Astronomers have observed a previously unrecognized type of long-lasting gamma ray burst (GRB), according to Andrew Levan, an astronomer at the University of Warwick, in Coventry, England.
Three such bursts have been discovered between 2010 and 2012, and one of these, GRB 111209A, is of particular interest to scientists. Astronomers say the gamma ray burst in question is the longest ever observed, with a duration of approximately 25,000 seconds, or about 7 hours.
“We have observed the longest gamma ray burst in modern history, and think this event is caused by the death of a blue supergiant,” said lead researcher Bruce Gendre, who led the study while at the Italian Space Agency’s Science Data Center in Frascati, Italy. “It caused the most powerful stellar explosion in recent history, and likely since the Big Bang occurred.”
Long-duration gamma ray bursts are a type of stellar explosion that results from the collapse of supermassive stars. The explosions are some of the brightest and most powerful electromagnetic events in the universe. All GRBs emit power jets of ejecta, that propel matter in opposite directions at speeds approaching the speed of light, and the blasts emit surges of gamma rays and X-rays, producing afterglows that can be observed with optical and radio equipment.
Using NASA’s Swift telescope, the European Space Agency’s XMM-Newton satellite, and other international space telescopes, Gendre and his colleagues have been able to study GRB 111209A, since its eruption on Dec. 9, 2011. The 7-hour long burst is much longer than any previously observed.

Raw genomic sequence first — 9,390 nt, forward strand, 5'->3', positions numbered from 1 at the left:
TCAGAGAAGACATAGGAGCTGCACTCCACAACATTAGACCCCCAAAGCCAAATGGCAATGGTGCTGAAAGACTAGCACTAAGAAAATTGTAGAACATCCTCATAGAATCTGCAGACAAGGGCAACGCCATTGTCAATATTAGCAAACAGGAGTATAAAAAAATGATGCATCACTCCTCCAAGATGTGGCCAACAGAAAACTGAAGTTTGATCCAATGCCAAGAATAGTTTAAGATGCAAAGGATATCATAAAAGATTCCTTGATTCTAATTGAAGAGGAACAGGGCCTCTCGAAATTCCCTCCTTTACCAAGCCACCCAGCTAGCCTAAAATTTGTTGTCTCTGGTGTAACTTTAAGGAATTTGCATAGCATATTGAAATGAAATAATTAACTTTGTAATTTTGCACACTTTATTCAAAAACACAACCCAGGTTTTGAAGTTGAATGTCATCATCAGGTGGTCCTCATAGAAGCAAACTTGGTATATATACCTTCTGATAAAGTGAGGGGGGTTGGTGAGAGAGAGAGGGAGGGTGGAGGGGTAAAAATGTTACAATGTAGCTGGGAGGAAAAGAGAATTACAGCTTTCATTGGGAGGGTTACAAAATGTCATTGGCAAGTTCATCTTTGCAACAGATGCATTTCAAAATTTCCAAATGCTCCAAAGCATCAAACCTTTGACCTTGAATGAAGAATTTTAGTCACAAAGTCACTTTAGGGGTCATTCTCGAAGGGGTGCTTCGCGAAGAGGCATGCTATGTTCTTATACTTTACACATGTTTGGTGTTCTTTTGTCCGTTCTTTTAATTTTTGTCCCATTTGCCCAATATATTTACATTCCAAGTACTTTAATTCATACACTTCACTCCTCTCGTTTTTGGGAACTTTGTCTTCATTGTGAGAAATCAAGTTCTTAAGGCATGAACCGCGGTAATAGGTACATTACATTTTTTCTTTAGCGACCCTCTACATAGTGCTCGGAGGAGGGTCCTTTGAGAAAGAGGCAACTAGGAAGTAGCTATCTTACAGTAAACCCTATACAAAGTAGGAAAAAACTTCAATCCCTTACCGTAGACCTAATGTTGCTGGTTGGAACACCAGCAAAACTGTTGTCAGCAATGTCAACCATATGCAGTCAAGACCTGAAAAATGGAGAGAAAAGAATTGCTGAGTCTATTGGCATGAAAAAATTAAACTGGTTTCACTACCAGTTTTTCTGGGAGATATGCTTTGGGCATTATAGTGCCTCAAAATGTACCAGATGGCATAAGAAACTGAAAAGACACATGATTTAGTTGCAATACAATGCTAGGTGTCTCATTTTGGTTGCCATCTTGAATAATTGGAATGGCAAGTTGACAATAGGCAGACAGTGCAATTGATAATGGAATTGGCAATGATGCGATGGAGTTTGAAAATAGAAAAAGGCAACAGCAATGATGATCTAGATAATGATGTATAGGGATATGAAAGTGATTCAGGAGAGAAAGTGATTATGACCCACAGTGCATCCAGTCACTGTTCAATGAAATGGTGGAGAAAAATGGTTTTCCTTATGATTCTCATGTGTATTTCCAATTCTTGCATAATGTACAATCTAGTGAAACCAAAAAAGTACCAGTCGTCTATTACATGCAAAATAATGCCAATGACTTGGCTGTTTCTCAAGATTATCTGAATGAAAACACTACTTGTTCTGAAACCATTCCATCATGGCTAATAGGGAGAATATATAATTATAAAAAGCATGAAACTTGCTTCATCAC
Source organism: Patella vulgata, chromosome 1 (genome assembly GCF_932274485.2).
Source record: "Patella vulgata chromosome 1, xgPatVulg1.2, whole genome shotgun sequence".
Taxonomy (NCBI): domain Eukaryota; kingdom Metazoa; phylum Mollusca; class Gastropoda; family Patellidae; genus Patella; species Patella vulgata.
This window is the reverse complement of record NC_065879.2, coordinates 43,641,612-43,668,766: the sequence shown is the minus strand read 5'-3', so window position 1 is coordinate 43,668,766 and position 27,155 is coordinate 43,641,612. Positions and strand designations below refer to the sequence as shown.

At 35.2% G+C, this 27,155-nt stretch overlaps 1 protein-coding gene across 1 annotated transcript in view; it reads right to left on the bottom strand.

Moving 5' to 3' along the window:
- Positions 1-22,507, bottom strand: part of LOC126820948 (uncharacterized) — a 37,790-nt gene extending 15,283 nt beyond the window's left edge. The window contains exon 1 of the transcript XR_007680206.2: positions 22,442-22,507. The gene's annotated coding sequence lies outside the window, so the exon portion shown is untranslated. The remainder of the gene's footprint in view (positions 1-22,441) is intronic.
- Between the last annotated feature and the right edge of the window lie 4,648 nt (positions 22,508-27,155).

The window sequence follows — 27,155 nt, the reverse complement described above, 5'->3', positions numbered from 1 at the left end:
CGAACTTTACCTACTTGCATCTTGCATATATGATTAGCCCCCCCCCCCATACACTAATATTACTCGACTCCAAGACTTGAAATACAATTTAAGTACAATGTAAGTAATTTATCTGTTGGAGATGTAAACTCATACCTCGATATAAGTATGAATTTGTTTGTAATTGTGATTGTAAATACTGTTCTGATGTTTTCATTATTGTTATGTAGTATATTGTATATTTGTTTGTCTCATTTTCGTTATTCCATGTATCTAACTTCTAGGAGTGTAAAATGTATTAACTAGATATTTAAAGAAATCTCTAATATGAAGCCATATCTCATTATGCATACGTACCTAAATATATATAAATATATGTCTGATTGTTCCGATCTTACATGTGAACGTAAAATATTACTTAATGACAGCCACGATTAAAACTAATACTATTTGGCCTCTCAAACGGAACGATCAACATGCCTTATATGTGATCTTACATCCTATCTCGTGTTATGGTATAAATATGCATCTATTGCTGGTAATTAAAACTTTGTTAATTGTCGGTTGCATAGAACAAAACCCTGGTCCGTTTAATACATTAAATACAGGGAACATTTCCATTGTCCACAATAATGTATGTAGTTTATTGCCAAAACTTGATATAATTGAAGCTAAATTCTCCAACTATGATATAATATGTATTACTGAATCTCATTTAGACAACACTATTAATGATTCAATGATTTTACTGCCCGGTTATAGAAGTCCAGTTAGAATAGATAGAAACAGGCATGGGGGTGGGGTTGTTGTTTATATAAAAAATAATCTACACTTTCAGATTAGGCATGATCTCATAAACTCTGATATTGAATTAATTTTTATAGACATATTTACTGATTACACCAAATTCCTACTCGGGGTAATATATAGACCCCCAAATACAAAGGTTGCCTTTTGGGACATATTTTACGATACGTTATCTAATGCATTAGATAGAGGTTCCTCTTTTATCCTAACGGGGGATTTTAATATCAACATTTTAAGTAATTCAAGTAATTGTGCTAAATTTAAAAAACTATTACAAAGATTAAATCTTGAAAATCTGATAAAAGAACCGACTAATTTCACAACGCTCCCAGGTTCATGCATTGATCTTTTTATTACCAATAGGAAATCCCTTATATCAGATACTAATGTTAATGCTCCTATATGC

Astronomers have traditionally recognized two types of GRBs: short and long, based on the duration of the gamma-ray signal. Short bursts last two seconds or less and are thought to represent a merger of compact objects in a binary system, with the most likely suspects being neutron stars and black holes. Long GRBs may last anywhere from several seconds to several minutes, with typical durations falling between 20 and 50 seconds. These events are thought to be associated with the collapse of a star many times the Sun’s mass and the resulting birth of a new black hole.
The astronomers discussed their findings Tuesday at the 2013 Huntsville Gamma-ray Burst Symposium in Nashville, Tennessee, a meeting sponsored in part by the University of Alabama at Huntsville and NASA’s Swift and Fermi Gamma-ray Space Telescope missions. Gendre’s findings appear in the March 20 edition of The Astrophysical Journal.